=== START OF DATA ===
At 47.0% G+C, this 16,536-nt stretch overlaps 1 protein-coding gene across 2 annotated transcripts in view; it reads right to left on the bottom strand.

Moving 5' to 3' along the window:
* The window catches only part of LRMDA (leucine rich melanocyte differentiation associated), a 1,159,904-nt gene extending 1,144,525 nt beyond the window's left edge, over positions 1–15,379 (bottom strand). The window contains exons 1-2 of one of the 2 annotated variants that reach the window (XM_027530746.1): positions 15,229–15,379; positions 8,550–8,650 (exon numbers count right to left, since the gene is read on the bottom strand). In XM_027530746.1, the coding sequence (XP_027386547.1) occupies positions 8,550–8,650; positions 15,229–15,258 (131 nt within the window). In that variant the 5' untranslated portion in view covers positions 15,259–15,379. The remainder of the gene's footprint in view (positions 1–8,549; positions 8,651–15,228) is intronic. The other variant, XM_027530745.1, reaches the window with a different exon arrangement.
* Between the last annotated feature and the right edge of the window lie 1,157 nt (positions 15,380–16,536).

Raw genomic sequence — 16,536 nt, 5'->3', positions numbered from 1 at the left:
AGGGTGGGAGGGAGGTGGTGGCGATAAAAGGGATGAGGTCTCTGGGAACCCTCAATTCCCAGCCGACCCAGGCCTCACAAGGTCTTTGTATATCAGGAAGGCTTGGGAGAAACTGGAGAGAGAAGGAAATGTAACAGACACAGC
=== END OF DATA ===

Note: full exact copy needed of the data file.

At 47.0% G+C, this 16,536-nt stretch overlaps 1 protein-coding gene across 2 annotated transcripts in view; it reads right to left on the bottom strand.

Moving 5' to 3' along the window:
* The window catches only part of LRMDA (leucine rich melanocyte differentiation associated), a 1,159,904-nt gene extending 1,144,525 nt beyond the window's left edge, over positions 1–15,379 (bottom strand). The window contains exons 1-2 of one of the 2 annotated variants that reach the window (XM_027530746.1): positions 15,229–15,379; positions 8,550–8,650 (exon numbers count right to left, since the gene is read on the bottom strand). In XM_027530746.1, the coding sequence (XP_027386547.1) occupies positions 8,550–8,650; positions 15,229–15,258 (131 nt within the window). In that variant the 5' untranslated portion in view covers positions 15,259–15,379. The remainder of the gene's footprint in view (positions 1–8,549; positions 8,651–15,228) is intronic. The other variant, XM_027530745.1, reaches the window with a different exon arrangement.
* Between the last annotated feature and the right edge of the window lie 1,157 nt (positions 15,380–16,536).

Raw genomic sequence — 16,536 nt, 5'->3', positions numbered from 1 at the left:
AGGGTGGGAGGGAGGTGGTGGCGATAAAAGGGATGAGGTCTCTGGGAACCCTCAATTCCCAGCCGACCCAGGCCTCACAAGGTCTTTGTATATCAGGAAGGCTTGGGAGAAACTGGAGAGAGAAGGAAATGTAACAGACACAGC